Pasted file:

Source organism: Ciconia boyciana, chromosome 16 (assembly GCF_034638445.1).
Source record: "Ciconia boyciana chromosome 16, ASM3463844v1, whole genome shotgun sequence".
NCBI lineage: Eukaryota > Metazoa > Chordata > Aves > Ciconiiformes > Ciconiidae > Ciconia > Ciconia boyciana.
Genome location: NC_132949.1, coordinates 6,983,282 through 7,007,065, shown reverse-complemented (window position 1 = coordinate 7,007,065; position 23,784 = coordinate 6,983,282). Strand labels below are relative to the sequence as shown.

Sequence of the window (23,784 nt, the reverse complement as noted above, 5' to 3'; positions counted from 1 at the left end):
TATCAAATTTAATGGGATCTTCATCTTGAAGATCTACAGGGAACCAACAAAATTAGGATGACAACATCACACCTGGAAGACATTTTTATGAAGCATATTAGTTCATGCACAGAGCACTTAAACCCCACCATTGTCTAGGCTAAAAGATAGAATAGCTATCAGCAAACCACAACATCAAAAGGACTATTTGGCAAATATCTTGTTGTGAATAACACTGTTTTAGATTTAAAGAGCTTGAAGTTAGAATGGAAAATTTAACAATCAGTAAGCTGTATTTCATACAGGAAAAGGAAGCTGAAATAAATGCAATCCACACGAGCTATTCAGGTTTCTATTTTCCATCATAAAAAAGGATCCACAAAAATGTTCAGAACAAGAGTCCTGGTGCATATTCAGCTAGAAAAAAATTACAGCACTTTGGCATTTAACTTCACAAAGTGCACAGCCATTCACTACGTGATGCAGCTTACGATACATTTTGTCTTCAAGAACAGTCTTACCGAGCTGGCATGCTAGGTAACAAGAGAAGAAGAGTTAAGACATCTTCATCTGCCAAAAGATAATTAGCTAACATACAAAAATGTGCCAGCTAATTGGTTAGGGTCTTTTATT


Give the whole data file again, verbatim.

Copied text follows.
Source organism: Ciconia boyciana, chromosome 16 (assembly GCF_034638445.1).
Source record: "Ciconia boyciana chromosome 16, ASM3463844v1, whole genome shotgun sequence".
NCBI lineage: Eukaryota > Metazoa > Chordata > Aves > Ciconiiformes > Ciconiidae > Ciconia > Ciconia boyciana.
Genome location: NC_132949.1, coordinates 6,983,282 through 7,007,065, shown reverse-complemented (window position 1 = coordinate 7,007,065; position 23,784 = coordinate 6,983,282). Strand labels below are relative to the sequence as shown.

Sequence of the window (23,784 nt, the reverse complement as noted above, 5' to 3'; positions counted from 1 at the left end):
TATCAAATTTAATGGGATCTTCATCTTGAAGATCTACAGGGAACCAACAAAATTAGGATGACAACATCACACCTGGAAGACATTTTTATGAAGCATATTAGTTCATGCACAGAGCACTTAAACCCCACCATTGTCTAGGCTAAAAGATAGAATAGCTATCAGCAAACCACAACATCAAAAGGACTATTTGGCAAATATCTTGTTGTGAATAACACTGTTTTAGATTTAAAGAGCTTGAAGTTAGAATGGAAAATTTAACAATCAGTAAGCTGTATTTCATACAGGAAAAGGAAGCTGAAATAAATGCAATCCACACGAGCTATTCAGGTTTCTATTTTCCATCATAAAAAAGGATCCACAAAAATGTTCAGAACAAGAGTCCTGGTGCATATTCAGCTAGAAAAAAATTACAGCACTTTGGCATTTAACTTCACAAAGTGCACAGCCATTCACTACGTGATGCAGCTTACGATACATTTTGTCTTCAAGAACAGTCTTACCGAGCTGGCATGCTAGGTAACAAGAGAAGAAGAGTTAAGACATCTTCATCTGCCAAAAGATAATTAGCTAACATACAAAAATGTGCCAGCTAATTGGTTAGGGTCTTTTATT